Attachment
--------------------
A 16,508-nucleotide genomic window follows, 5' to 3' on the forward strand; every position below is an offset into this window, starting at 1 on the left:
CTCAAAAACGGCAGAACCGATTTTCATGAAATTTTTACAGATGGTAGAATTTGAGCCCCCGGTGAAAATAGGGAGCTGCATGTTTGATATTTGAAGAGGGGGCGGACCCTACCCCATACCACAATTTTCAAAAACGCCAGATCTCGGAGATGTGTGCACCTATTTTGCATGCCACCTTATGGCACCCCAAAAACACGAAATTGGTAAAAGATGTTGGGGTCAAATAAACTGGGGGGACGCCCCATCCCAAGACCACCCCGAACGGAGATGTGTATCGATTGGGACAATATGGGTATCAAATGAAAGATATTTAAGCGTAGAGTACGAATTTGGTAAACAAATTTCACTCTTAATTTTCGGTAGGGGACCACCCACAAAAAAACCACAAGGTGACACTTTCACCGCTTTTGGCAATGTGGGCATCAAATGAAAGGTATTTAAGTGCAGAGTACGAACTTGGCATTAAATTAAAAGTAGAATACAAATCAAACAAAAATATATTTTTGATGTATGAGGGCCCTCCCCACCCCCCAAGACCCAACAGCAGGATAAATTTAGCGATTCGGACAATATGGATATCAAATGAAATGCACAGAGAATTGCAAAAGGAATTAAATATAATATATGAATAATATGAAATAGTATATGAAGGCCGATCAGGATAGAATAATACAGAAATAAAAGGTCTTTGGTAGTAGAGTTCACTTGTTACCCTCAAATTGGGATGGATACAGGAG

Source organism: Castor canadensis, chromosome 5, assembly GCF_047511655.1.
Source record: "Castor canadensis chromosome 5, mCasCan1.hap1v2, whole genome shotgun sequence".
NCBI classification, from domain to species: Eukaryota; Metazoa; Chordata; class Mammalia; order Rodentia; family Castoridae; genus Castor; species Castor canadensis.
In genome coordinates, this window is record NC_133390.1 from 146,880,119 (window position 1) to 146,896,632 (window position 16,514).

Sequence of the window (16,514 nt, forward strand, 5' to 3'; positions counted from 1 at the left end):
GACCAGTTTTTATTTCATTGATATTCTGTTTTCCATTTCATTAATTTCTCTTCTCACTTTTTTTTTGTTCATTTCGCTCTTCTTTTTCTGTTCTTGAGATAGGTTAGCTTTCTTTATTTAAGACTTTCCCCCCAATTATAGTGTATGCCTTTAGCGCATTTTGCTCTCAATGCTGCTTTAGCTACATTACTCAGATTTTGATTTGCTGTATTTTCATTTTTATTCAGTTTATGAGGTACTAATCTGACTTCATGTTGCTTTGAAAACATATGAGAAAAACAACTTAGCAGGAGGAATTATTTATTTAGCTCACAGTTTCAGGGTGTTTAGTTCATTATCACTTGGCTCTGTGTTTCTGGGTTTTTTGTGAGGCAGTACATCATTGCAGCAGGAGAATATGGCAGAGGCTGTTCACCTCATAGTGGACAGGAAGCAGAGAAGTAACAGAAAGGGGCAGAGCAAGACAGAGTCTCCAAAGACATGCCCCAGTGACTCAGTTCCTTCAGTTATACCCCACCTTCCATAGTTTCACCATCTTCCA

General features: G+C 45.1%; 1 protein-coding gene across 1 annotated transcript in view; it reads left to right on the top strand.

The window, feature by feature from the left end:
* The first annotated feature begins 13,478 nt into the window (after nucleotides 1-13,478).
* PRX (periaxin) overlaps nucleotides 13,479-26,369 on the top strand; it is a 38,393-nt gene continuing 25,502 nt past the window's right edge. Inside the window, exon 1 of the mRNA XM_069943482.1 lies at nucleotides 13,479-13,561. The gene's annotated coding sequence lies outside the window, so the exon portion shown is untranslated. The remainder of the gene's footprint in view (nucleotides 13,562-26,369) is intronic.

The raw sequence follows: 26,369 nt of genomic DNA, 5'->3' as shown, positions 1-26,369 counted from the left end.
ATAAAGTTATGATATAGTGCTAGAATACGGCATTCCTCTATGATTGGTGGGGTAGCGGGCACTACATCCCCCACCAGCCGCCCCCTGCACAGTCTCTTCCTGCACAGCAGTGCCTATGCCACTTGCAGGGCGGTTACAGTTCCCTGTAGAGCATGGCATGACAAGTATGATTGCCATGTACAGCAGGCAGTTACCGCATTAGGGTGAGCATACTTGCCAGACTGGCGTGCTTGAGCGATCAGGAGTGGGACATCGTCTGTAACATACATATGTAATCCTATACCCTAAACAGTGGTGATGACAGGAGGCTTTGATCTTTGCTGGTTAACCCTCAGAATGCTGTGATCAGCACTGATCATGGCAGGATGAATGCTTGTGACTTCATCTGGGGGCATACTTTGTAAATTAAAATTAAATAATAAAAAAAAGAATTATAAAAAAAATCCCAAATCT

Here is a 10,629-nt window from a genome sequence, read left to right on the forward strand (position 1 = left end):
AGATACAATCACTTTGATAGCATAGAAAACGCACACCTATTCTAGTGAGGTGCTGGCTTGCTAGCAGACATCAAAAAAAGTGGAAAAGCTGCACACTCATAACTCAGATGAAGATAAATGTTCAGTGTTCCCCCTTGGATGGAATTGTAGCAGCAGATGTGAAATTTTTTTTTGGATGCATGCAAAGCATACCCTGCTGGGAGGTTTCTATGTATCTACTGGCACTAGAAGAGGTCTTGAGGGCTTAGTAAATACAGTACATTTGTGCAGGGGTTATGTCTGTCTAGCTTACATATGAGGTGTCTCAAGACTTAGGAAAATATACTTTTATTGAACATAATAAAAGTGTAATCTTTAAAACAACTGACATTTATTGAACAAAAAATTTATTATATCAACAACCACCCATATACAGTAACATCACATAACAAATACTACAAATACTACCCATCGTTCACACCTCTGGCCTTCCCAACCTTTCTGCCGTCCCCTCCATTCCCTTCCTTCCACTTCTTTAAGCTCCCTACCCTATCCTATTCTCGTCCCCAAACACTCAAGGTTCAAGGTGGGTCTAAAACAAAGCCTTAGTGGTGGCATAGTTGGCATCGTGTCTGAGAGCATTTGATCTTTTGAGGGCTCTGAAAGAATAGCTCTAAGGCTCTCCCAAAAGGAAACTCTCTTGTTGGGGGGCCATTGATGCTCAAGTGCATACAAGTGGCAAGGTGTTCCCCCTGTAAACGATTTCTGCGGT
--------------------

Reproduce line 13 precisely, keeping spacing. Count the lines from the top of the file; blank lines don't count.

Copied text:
The raw sequence follows: 26,369 nt of genomic DNA, 5'->3' as shown, positions 1-26,369 counted from the left end.